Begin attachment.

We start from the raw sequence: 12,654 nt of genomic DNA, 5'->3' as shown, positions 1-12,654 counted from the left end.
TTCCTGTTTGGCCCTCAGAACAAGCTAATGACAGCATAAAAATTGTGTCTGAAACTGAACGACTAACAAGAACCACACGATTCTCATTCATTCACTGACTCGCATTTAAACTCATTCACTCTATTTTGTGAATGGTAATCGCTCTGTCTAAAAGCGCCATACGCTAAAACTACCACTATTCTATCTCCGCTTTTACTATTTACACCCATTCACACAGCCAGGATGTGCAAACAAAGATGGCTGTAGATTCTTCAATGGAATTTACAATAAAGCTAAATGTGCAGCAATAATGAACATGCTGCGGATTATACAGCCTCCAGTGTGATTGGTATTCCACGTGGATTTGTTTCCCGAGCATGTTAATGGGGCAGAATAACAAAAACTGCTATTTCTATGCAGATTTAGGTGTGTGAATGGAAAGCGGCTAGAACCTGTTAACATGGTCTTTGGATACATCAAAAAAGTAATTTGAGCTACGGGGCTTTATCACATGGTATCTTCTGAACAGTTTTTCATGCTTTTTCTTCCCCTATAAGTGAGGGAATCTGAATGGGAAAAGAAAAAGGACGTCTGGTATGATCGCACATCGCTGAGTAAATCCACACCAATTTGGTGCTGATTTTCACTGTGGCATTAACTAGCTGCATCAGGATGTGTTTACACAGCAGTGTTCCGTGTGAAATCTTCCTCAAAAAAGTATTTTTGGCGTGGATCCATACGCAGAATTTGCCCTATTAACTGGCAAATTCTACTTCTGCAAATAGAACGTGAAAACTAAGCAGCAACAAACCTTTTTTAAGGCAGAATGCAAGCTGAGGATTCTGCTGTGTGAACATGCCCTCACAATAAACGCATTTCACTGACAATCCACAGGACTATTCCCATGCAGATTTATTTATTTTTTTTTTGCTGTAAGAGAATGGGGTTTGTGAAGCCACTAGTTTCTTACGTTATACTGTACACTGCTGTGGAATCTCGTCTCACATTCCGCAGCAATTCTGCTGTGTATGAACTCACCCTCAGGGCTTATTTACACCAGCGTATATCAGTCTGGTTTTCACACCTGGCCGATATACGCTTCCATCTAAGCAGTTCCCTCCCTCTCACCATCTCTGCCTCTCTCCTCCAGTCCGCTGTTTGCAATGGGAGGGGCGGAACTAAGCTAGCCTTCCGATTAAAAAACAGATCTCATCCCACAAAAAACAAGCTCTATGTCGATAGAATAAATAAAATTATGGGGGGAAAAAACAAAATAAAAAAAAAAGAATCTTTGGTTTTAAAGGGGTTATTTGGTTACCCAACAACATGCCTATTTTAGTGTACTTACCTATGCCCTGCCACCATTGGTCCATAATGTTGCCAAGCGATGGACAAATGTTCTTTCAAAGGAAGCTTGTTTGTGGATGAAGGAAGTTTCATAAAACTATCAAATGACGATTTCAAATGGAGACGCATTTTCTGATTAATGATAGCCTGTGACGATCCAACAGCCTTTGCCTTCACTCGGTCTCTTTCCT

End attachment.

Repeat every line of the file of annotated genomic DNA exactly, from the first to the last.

We start from the raw sequence: 12,654 nt of genomic DNA, 5'->3' as shown, positions 1-12,654 counted from the left end.
TTCCTGTTTGGCCCTCAGAACAAGCTAATGACAGCATAAAAATTGTGTCTGAAACTGAACGACTAACAAGAACCACACGATTCTCATTCATTCACTGACTCGCATTTAAACTCATTCACTCTATTTTGTGAATGGTAATCGCTCTGTCTAAAAGCGCCATACGCTAAAACTACCACTATTCTATCTCCGCTTTTACTATTTACACCCATTCACACAGCCAGGATGTGCAAACAAAGATGGCTGTAGATTCTTCAATGGAATTTACAATAAAGCTAAATGTGCAGCAATAATGAACATGCTGCGGATTATACAGCCTCCAGTGTGATTGGTATTCCACGTGGATTTGTTTCCCGAGCATGTTAATGGGGCAGAATAACAAAAACTGCTATTTCTATGCAGATTTAGGTGTGTGAATGGAAAGCGGCTAGAACCTGTTAACATGGTCTTTGGATACATCAAAAAAGTAATTTGAGCTACGGGGCTTTATCACATGGTATCTTCTGAACAGTTTTTCATGCTTTTTCTTCCCCTATAAGTGAGGGAATCTGAATGGGAAAAGAAAAAGGACGTCTGGTATGATCGCACATCGCTGAGTAAATCCACACCAATTTGGTGCTGATTTTCACTGTGGCATTAACTAGCTGCATCAGGATGTGTTTACACAGCAGTGTTCCGTGTGAAATCTTCCTCAAAAAAGTATTTTTGGCGTGGATCCATACGCAGAATTTGCCCTATTAACTGGCAAATTCTACTTCTGCAAATAGAACGTGAAAACTAAGCAGCAACAAACCTTTTTTAAGGCAGAATGCAAGCTGAGGATTCTGCTGTGTGAACATGCCCTCACAATAAACGCATTTCACTGACAATCCACAGGACTATTCCCATGCAGATTTATTTATTTTTTTTTTGCTGTAAGAGAATGGGGTTTGTGAAGCCACTAGTTTCTTACGTTATACTGTACACTGCTGTGGAATCTCGTCTCACATTCCGCAGCAATTCTGCTGTGTATGAACTCACCCTCAGGGCTTATTTACACCAGCGTATATCAGTCTGGTTTTCACACCTGGCCGATATACGCTTCCATCTAAGCAGTTCCCTCCCTCTCACCATCTCTGCCTCTCTCCTCCAGTCCGCTGTTTGCAATGGGAGGGGCGGAACTAAGCTAGCCTTCCGATTAAAAAACAGATCTCATCCCACAAAAAACAAGCTCTATGTCGATAGAATAAATAAAATTATGGGGGGAAAAAACAAAATAAAAAAAAAAGAATCTTTGGTTTTAAAGGGGTTATTTGGTTACCCAACAACATGCCTATTTTAGTGTACTTACCTATGCCCTGCCACCATTGGTCCATAATGTTGCCAAGCGATGGACAAATGTTCTTTCAAAGGAAGCTTGTTTGTGGATGAAGGAAGTTTCATAAAACTATCAAATGACGATTTCAAATGGAGACGCATTTTCTGATTAATGATAGCCTGTGACGATCCAACAGCCTTTGCCTTCACTCGGTCTCTTTCCT